For more information on supporting Milton, contact: Mary Moran Perry, Director of Planned Giving 170 Centre Street Milton, MA 02186 617-898-2376 or mary_perry@milton.edu


class notes 1935

1949

1956

▼ Connie (Bradley) Madeira

John Hewett is keeping busy

Susan Becker Hussein is mostly

turned 100 on December 31, 2017.

as the treasurer of his local Rotary

retired and traveling, but also

She celebrated her birthday with

Club Foundation, and he serves

enjoying her minor role in editing

more than 40 family and friends

on the search committee of his

Historical Archaeology. Her seven

in her hometown in Maine.

church, United Church of Christ

grandchildren range in age from

Attending the party was Connie’s

in Greensboro, Vermont. He

6 to the mid-30s, and Susan is

great-granddaughter, Althea,

also keeps track of his three

beginning to wonder when or if

who was born in September of

grandsons’ very busy and very

great-grandchildren will appear.

2017—there are nearly 100 years

productive lives. Rupert Hitzig enjoys a yearly

between them! While at Milton, Connie played field hockey,

Michael Henderson published his

visit from Ted Robbins and his

basketball, tennis and baseball.

13th book, A Harvest of Friendships,

wife, Caroline, who travel from

She shared through her daughter,

A Story of World War II Child

Vermont to Los Angeles, where

Lisa, that back in those days,

Evacuees, American Generosity, and

Rupert lives. It has been a 15-year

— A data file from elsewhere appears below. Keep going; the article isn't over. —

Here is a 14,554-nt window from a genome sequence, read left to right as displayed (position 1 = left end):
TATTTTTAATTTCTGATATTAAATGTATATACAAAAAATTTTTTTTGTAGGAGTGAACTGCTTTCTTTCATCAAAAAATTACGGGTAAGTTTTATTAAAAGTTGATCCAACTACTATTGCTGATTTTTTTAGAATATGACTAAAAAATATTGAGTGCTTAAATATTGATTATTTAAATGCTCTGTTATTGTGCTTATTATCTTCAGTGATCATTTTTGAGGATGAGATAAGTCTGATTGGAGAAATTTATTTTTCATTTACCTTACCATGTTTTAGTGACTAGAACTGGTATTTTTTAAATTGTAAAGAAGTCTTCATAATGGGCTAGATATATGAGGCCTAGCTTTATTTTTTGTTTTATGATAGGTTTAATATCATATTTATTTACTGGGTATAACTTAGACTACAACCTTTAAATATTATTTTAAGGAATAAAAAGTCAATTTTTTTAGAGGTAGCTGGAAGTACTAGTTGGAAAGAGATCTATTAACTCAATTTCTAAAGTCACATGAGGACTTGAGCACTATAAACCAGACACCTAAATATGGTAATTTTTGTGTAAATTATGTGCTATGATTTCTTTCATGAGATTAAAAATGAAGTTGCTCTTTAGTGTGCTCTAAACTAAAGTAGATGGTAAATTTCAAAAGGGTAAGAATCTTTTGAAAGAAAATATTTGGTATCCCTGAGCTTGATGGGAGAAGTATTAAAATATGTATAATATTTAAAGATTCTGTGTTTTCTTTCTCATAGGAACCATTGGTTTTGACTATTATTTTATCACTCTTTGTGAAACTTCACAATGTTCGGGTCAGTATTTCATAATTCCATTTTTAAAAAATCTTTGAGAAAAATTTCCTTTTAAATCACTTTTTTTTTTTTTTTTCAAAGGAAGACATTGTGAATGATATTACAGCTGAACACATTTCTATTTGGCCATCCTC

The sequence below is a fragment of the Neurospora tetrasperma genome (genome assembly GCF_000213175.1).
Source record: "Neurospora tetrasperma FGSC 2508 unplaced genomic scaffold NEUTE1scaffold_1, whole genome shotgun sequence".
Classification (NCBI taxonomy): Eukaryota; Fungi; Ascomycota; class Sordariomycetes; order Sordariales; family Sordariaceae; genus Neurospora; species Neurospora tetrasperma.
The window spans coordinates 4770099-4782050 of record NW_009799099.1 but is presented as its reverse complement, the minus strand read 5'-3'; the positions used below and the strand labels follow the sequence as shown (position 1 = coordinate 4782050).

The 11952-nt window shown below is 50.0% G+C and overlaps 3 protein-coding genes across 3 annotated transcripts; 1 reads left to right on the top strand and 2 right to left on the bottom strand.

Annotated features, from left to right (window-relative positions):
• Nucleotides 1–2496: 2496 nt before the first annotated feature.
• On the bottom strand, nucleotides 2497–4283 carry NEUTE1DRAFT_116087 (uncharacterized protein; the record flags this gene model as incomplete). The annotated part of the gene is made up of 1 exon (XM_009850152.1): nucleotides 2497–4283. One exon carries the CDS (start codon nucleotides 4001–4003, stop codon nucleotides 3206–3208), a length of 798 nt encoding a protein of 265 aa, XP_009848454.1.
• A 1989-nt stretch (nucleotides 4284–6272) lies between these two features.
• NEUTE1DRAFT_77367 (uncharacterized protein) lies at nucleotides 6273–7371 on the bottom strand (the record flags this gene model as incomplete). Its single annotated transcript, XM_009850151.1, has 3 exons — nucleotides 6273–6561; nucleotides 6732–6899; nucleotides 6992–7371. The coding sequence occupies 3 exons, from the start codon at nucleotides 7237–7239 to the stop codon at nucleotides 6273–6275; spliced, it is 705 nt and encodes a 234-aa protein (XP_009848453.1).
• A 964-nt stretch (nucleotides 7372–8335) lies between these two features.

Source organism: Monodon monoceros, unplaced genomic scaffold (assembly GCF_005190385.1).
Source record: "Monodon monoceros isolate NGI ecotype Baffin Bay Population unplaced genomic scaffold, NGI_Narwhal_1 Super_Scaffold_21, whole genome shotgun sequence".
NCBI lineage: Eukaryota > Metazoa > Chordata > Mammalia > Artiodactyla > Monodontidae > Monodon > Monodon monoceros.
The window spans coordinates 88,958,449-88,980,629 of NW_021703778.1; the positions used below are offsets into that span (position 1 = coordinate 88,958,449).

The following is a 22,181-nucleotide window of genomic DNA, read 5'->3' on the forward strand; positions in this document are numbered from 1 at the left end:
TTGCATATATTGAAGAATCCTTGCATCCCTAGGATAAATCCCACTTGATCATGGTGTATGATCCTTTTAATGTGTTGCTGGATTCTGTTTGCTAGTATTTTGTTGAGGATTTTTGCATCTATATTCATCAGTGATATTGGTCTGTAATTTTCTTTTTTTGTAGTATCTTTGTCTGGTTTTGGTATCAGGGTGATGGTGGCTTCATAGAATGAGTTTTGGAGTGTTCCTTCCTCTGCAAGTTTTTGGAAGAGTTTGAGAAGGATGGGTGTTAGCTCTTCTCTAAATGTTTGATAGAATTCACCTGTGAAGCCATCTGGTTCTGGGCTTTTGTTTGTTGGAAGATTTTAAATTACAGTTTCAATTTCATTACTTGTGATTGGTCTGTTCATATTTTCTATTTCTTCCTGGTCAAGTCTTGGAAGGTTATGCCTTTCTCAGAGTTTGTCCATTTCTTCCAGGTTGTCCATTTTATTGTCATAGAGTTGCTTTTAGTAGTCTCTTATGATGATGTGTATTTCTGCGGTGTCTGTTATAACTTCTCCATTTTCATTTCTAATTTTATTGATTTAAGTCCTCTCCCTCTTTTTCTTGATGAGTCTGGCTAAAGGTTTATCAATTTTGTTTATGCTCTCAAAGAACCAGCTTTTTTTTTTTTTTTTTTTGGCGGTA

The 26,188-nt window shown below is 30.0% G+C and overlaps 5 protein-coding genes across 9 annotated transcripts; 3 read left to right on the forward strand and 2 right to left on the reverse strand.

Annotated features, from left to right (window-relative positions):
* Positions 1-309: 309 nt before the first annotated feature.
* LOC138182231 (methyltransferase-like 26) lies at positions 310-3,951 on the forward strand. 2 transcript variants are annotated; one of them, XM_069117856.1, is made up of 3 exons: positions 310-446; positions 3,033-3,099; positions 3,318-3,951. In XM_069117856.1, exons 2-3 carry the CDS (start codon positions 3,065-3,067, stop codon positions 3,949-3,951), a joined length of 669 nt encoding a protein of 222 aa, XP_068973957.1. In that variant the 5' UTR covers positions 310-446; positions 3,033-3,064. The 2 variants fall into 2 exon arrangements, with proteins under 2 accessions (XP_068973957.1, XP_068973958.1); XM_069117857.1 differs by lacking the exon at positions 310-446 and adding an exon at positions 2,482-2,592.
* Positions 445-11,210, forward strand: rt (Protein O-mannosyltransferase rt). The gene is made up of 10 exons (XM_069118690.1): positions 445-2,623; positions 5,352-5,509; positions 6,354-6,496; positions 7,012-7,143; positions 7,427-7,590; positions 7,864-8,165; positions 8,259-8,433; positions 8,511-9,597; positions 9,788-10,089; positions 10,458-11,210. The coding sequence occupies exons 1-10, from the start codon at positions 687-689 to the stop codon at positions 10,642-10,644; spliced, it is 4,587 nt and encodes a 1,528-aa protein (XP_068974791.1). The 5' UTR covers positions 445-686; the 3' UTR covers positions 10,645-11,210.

girls played hardball, not softball.

British Gratitude. It is available

tradition and they have great fun

After Milton, Connie married

in the United States and the UK.

reconnecting. Rupert is directing

and raised four children. She continued to fulfill her love

a documentary shot in London and Liverpool, as well as monthly

of the outdoors and athletics as

1951

one-act plays. His greatest joys in

a competitive sailor and ski

Andrew Ward and his wife have

life are his two sons, their wives,

instructor, active into her 80s.

been enjoying the golf weather in

his wife of 47 years and their

Georgia, despite hurricanes in

grandson, a hockey star for the

recent years. He enjoys FaceTime

Junior Kings.

and weekly phone calls with granddaughters up north.

1957 Robert Fuller Jr. and his wife

Michael Henderson ’49

moved to a continuing care

published his 13th book,

▼ Rosamond van der Linde

community in Potomac, Maryland,

A Harvest of Friendships,

published her second book,

10 minutes away from his wife’s

The Land of No Laws: The Saga of

daughter and her husband. Their

Evacuees, American Generosity,

two-room apartment is decorated

and British Gratitude.

1954 a Small Caribbean Island.

A Story of World War II Child

in nautical prints and old maps of Maine, as well as his Milton diploma. Bob shared he has quit television “cold turkey,” with everything he needs to read or see available online. His one

1943

exception: The Wall Street Journal,

Steve Washburn says that he,

crinkle of its paper in his hands.

John Goodhue and Roger Perry

Bob enjoys his membership at

as he still enjoys feeling the

are planning to attend the 75th

the Army-Navy Club in midtown

reunion this spring, and they

Washington, D.C., which serves

hope other members of the class

as a base of operations for him,

will try to attend, or be in touch

and he looks to get involved with

if they can’t make it.

Princeton and Penn Clubs.

SPRING 2018

47


cl a s s no t e s, con t.

1961 Robert G. Morse II has been